January 2020 is behind us, but to a great extent it laid a pattern for how the economic climate will look for the rest of the year.
This will have an effect on fuel prices too, as the remaining eleven months of the year can have a serious influence on consumers’ spending habits.
According to the Automobile Association (AA): “Factors affecting the fuel price have rarely been more finely balanced than they currently are.”
The AA is referring to the volatile global economic climate; one in which South Africa has to tread carefully. A large portion of the world’s oil is produced in politically unstable territories.
Because of the volatile nature, the AA warns that a boycott of the high fuel prices will be futile.
Boycotts will have no affect
“We consume under 1% of the world’s daily oil demand,” the AA says. “Even a total boycott of petroleum fuels in South Africa would be unlikely to affect world prices, so the country has little scope for influence. However, the recent tensions between Iran and the USA rattled the markets into a price spike of several dollars a barrel, showing where the influence truly lies.”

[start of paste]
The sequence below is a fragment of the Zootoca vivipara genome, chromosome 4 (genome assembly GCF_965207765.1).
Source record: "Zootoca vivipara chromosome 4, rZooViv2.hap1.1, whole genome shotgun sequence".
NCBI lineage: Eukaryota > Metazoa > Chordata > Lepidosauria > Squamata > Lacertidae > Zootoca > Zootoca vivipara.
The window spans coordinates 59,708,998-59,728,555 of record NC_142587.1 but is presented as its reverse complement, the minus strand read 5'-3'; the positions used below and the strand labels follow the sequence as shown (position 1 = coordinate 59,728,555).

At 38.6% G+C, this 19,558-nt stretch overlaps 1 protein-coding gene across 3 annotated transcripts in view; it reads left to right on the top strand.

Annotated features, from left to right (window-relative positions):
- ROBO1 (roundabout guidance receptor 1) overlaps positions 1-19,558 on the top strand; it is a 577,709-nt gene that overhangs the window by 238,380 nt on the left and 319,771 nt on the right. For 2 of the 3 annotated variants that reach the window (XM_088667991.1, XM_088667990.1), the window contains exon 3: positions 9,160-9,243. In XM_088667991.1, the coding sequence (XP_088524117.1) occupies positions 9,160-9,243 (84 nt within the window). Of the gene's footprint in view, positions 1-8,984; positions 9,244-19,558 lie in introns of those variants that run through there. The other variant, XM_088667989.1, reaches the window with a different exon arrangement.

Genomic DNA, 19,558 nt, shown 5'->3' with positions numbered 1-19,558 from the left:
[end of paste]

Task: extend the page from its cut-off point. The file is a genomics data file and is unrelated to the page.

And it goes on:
Staying on the home front, the AA says the key problem remains, as for the past several years, economic policy. The Association says tax revenue undershoots, infrastructure underspend, de-industrialisation and ongoing power blackouts have counteracted entreaties by President Cyril Ramaphosa for investment.
“Capital follows returns, and if South Africa is, as seems likely before long, downgraded to junk status, the Rand is likely to weaken further, offsetting returns investors might make. This increases the possibility of a downward spiral in which Rand weakness accelerates while risk-averse capital investment seeks other harbours,” notes the AA.
The AA does note, however, that it predicts increases in the fuel prices for 2020. Unfortuantely, consumers can do little about it.
The AA concludes: “Our overall view is that South Africans should expect increases in the fuel price in 2020, driven primarily by Rand weakness. We do not foresee declines in the oil price sufficient to offset our expectations for Rand depreciation, and we cannot rule out the possibility that South African fuel prices may test their previous record highs this year.”
Compiled by: Charlen Raymond